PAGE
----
Lists in Ionic 2

An Introduction to Lists in Ionic 2 & 3



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Lists are one of the most common interface elements in mobile applications. They are an efficient way to display lots of information in a small space and the act of scrolling through a list is basically second nature for most mobile users. Facebook uses a list for their news feed, as does Instagram and many others. All five apps I created for Building Mobile Apps with Ionic 2 also use a list in one way or another.

Given the importance of lists, the Ionic team have put a lot of effort into creating an optimised list component that has smooth scrolling, inertia, acceleration and deceleration, and everything else that gives list that nice “native” feel. This is no easy feat, but since Ionic has done the hard yards for us we can do something as simple as this:

<ion-list>
	<ion-item>I</ion-item>
	<ion-item>am</ion-item>
	<ion-item>a</ion-item>
	<ion-item>list</ion-item>
</ion-list>

to create a list for our mobile apps. If you’d like to read a little more about the nitty gritty behind the scenes optimisations when it comes to lists, take a look at my more advanced article on boosting scroll performance in Ionic 2.

It’s pretty easy to create a basic list in Ionic, but in real life scenarios your implementation is likely going to require a little more work than the example I gave above. In this tutorial we are going to focus on going through the core concepts of how to use lists in Ionic 2, including:

  • Creating a basic list with dynamic data
  • Adding, deleting, and updating data in a list
  • Creating a list with sliding actions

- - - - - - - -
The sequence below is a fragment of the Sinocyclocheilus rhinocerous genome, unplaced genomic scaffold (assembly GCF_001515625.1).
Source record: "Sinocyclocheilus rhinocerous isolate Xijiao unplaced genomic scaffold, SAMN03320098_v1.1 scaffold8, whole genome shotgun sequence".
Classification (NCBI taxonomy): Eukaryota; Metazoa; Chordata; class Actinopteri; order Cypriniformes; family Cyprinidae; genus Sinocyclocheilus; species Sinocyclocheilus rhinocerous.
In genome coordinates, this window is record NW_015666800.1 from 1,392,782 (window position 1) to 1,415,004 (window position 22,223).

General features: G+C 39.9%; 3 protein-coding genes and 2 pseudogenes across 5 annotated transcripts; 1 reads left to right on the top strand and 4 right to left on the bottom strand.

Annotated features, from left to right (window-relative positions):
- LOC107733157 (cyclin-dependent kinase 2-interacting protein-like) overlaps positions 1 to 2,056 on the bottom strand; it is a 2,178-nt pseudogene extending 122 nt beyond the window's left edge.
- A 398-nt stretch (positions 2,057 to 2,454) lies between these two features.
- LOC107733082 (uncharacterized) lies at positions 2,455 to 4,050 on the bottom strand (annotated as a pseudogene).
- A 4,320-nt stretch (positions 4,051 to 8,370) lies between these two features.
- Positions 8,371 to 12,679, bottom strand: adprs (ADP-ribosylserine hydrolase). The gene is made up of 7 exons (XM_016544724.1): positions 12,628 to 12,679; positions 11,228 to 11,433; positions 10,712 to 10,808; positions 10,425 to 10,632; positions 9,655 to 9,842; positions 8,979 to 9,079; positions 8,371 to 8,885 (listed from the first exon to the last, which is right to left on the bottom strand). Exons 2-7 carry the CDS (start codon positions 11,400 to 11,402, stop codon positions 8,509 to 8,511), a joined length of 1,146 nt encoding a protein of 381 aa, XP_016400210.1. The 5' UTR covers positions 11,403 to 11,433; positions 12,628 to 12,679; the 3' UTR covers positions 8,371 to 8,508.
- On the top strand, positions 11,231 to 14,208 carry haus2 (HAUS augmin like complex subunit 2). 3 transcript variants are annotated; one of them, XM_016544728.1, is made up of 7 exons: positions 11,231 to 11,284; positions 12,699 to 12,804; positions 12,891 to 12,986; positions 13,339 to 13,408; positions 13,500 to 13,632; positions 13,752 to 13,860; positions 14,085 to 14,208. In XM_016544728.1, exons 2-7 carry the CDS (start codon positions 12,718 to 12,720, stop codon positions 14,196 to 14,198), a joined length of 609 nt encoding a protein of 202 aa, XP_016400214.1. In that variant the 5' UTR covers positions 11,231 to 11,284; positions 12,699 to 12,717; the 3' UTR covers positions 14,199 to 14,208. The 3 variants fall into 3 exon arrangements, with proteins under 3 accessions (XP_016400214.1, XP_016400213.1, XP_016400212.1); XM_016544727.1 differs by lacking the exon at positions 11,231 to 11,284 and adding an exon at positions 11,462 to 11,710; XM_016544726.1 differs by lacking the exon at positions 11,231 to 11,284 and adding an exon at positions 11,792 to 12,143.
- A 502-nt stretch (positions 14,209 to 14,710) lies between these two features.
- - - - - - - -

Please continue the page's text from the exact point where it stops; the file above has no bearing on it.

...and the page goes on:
• Creating a list with grouping
  • Reordering items in a list

We are going to do this by creating a little application with 4 different tabs, each one with a different style of list. At the end of this tutorial, the application will look something like this:

Ionic 2 Lists

Before we Get Started

Last updated for Ionic 3.0.0

Before you go through this tutorial, you should have at least a basic understanding of Ionic 2 concepts. You must also already have Ionic 2 set up on your machine.

If you’re not familiar with Ionic 2 already, I’d recommend reading my Ionic 2 Beginners Guide first to get up and running and understand the basic concepts. If you want a much more detailed guide for learning Ionic 2, then take a look at Building Mobile Apps with Ionic 2.

Generate a New Ionic 2 Application

We’re going to start off by generating a new Ionic 2 application. Since we are going to be using a tabbed layout, you might assume we would base our application the the tabs starter template rather than the blank template. I think the tabs starter is great to show you how tabs work if you are a beginner, but since it creates a bunch of pre-named pages I generally find it’s easier to just start from a blank template and add the tabs yourself.

Run the following command to generate the application:

ionic start ionic2-lists blank

Now we’re going to generate the different pages we will be using as our tabs.

Run the following commands to generate the pages:

ionic g page Groceries
ionic g page Contacts
ionic g page Ladder
ionic g page Notes

In order to make these new pages useable in our application, we need to set them up in the app.module.ts file.

Modify src/app/app.module.ts to reflect the following:

import { BrowserModule } from '@angular/platform-browser';
import { NgModule, ErrorHandler } from '@angular/core';
import { IonicApp, IonicModule, IonicErrorHandler } from 'ionic-angular';
import { MyApp } from './app.component';

@NgModule({
  declarations: [
    MyApp
  ],
  imports: [
    BrowserModule,
    IonicModule.forRoot(MyApp)
  ],
  bootstrap: [IonicApp],
  entryComponents: [
    MyApp
  ],
  providers: [{provide: ErrorHandler, useClass: IonicErrorHandler}]
})
export class AppModule {}

Since our tabs are being lazy loaded, we will also need to make sure that we are lazy loading the home page which uses those tabs.

Create a file at src/pages/home/home.module.ts and add the following if it does not already exist:

import { NgModule } from '@angular/core';
import { IonicPageModule } from 'ionic-angular';
import { Home } from './home';

@NgModule({
  declarations: [
    Home
  ],
  imports: [
    IonicPageModule.forChild(Home),
  ],
  exports: [
    Home
  ]
})
export class HomeModule {}